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NFL.com: Kirwan: The myth of the halftime adjustment


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The myth of the halftime adjustment

By Pat Kirwan

NFL.com wire reports

(Dec. 12, 2005) -- The NFL, or any level of football for that matter, operates on some assumptions that I like to check in on from time to time just to see if they stand up to the presumptions we all make.


Listen to any NFL broadcast as teams close in on halftime, and you are sure to hear about what adjustments need to be made at halftime by the teams that are losing. I would like to think that good coaches could go into a locker room and "fix" things so their team could come out and turn their fortunes around. The question is just how often do teams come out in the second half and reverse the score? I went back and looked at the last five weeks of NFL games to see just how well "halftime adjustments" were going.

In the past 91 games, a couple of interesting things surfaced. One, there were only three games that were tied at halftime -- which seemed a lot lower than I would have guessed. But for the sake of this observation, I did get a chance to look at 88 games where those adjustments, if there were any that worked at all, were implemented. The results will not encourage the fan who is hoping his favorite team went inside and came up with a new and better plan.

Joe Gibbs is not telling his troops they have a 23 percent chance of winning.

Of the 88 games observed, 68 of the teams that went in at halftime with the lead went back to the locker room at the end of the game with the lead and the win. That's right 77 percent of the time if a team had a lead at halftime, it won the game. Only 20 times in the past five weeks did a team go in at intermission, change a blocking scheme, change an audible or catch enough breaks to win the game it was losing. I can't imagine any coach standing in front of his team down at the break and saying, "Come on men, we have a 23 percent chance of winning this one!" But those are the facts, which only really point to how important it is to get off to a fast start in an NFL game and play with a lead.

I took one further look at those 88 games and looked at teams that went in down less than seven points to see what the outcome was then. Things were a little better if down six or less at halftime, but I would have thought teams would be doing better than they actually do when they are within a touchdown or less of their opponent. It turns out that teams within a score at intermission still lose 65 percent of the time.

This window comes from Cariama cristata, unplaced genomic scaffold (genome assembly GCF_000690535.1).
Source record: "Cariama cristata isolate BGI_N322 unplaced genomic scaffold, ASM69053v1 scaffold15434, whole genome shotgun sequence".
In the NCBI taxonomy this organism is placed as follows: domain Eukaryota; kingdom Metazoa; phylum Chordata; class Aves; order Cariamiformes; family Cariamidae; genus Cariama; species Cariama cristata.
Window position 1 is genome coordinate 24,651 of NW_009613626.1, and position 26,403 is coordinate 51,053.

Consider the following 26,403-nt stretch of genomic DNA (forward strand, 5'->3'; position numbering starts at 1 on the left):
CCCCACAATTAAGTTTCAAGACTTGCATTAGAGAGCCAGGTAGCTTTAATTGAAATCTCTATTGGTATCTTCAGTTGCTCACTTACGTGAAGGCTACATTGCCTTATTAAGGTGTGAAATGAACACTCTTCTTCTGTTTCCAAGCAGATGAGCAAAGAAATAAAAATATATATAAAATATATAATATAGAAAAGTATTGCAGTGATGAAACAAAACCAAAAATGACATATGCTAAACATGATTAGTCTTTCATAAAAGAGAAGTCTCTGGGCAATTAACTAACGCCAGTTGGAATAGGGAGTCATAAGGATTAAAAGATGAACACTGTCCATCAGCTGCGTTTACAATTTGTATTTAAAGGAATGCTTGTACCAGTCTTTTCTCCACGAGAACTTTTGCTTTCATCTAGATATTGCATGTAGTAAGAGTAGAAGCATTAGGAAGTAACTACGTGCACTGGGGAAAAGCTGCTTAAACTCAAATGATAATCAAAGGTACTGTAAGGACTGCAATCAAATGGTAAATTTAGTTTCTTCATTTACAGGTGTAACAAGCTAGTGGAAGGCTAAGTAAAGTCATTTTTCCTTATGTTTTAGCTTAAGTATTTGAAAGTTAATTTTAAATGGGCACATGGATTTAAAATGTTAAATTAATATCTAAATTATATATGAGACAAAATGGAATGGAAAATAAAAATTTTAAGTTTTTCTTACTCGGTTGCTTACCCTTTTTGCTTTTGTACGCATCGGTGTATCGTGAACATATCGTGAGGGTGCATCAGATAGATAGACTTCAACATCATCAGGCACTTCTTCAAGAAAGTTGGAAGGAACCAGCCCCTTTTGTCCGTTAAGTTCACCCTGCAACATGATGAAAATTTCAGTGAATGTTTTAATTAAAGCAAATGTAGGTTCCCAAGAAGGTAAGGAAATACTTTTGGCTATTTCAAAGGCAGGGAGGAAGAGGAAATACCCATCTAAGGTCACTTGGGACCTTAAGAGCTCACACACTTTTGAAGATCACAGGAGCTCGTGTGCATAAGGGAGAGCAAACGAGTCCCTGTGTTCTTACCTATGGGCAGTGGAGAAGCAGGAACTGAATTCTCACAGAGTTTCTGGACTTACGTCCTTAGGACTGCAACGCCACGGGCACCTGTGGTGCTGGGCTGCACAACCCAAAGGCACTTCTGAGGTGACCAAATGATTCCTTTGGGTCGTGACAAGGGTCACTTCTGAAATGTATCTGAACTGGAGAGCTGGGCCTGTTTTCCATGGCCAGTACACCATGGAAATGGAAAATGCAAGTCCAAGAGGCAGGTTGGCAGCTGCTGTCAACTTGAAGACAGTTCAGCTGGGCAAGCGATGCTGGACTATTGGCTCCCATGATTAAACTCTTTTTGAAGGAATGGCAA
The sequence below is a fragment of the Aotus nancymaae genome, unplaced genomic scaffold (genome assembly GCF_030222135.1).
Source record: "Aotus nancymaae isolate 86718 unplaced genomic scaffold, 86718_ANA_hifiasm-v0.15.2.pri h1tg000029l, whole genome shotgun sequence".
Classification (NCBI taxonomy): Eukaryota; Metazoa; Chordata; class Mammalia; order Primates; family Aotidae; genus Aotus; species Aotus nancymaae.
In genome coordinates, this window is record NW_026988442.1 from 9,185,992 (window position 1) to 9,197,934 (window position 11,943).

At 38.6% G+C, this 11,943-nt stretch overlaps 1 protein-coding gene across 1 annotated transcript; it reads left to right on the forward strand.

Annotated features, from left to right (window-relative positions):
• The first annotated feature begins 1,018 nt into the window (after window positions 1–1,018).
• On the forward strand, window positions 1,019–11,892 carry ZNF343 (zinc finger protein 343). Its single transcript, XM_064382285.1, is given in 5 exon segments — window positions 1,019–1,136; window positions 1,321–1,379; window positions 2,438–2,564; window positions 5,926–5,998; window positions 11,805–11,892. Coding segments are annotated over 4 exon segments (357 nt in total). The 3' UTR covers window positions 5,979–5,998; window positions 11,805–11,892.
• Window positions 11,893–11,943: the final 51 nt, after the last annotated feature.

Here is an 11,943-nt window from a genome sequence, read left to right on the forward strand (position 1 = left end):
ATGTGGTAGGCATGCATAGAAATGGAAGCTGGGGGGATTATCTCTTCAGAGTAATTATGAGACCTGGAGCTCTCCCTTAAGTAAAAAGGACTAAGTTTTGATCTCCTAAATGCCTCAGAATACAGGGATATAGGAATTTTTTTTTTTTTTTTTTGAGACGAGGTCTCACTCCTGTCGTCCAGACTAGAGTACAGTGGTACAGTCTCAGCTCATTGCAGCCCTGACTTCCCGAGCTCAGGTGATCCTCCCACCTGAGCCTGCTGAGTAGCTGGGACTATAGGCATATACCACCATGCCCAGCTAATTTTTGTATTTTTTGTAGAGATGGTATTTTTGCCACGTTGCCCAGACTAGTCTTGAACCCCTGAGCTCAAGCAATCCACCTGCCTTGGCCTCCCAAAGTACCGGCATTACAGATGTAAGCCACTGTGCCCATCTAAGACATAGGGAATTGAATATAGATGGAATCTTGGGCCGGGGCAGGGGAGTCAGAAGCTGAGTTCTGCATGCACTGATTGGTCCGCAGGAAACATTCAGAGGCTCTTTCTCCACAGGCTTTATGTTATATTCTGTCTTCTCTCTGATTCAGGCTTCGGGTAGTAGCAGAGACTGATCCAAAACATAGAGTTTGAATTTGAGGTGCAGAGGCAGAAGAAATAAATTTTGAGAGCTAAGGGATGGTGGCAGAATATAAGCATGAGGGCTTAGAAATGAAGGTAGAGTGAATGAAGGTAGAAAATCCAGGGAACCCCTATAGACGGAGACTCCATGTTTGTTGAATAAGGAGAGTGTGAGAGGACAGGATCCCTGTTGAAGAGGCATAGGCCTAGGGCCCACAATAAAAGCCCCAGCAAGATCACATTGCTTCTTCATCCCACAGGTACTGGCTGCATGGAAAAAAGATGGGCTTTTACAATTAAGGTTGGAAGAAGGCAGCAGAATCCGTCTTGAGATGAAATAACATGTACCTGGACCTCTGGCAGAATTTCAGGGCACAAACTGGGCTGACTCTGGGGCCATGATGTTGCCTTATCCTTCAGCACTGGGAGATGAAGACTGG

Knowing what I knew headed into the Week 14 games, I was very impressed to see four teams down at halftime come back and win their games. Cincinnati was at home and only behind by one point, and really should never have even been in that situation. The Titans were also at home battling the Texans down seven at halftime, but the Texans find ways to lose lately. I do tip my cap to the Redskins and Dolphins on the road in making those famous adjustments that happen a lot less than we may think they occur to pull out a win from the jaws of defeat. Washington was down seven and was in the 23 percent chance to win category, and the Redskins beat the Cardinals. The Fish were down four and were in the 35 percent probability group, but playing a much tougher Chargers team, and they got the job done.

If nothing else, for the rest of the season when your team heads to the locker room and you head to the concession stand for a hot dog, you know what your team's chances are, whether they have the lead or they are behind.


I like to say that for the most part, the NFL is a pass-to-set-up-the-run league, and when it gets into the playoffs, I believe that will ring true -- but right now there are an awful lot of teams throwing for under 200 yards a game and still getting some "W"s.

Week 14 drove home the point that an NFL team this time of year can throw for under 200 yards and still win a game. We all know the story of Kyle Orton in Chicago winning eight games and throwing for under 200 yards in all eight wins. In fact, Chicago won two of those games despite him throwing for 67 and 68 yards. Last Sunday, he threw for 207 yards and his Bears lost to the Steelers. What was interesting was the fact that Ben Roethlisberger got the win and he only threw for 173 yards. He was not alone in a sub-200 yard passing day that claimed victory.

During Week 14 (excluding MNF), there were 14 quarterbacks who were credited with a sub-200 yard passing day, and seven of them notched a victory. The concept of a passing league took a big hit this past weekend!

Throwing for under 200 yards and winning: Week 14

Name Team Passing Yards Outcome

Carson Palmer Bengals 93 Win

Brooks Bollinger Jets 119 Win

Mark Brunell Redskins 122 Win

Chris Simms Buccaneers 138 Win

Brad Johnson Vikings 146 Win

Brett Favre Packers 170 Win

Ben Roethlisberger Steelers 173 Win

I can't remember a weekend where this many quarterbacks had these kinds of passing totals and won. I never thought I would say seven guys would average 137 yards passing and go undefeated, but it happened, and for now I have to be careful about saying things like "if you're not throwing, you're not goin' to win."


This article is quite possibly his worst ever. Does he not realize that the majority of the time, teams that are better end up leading at halftime AND the end?

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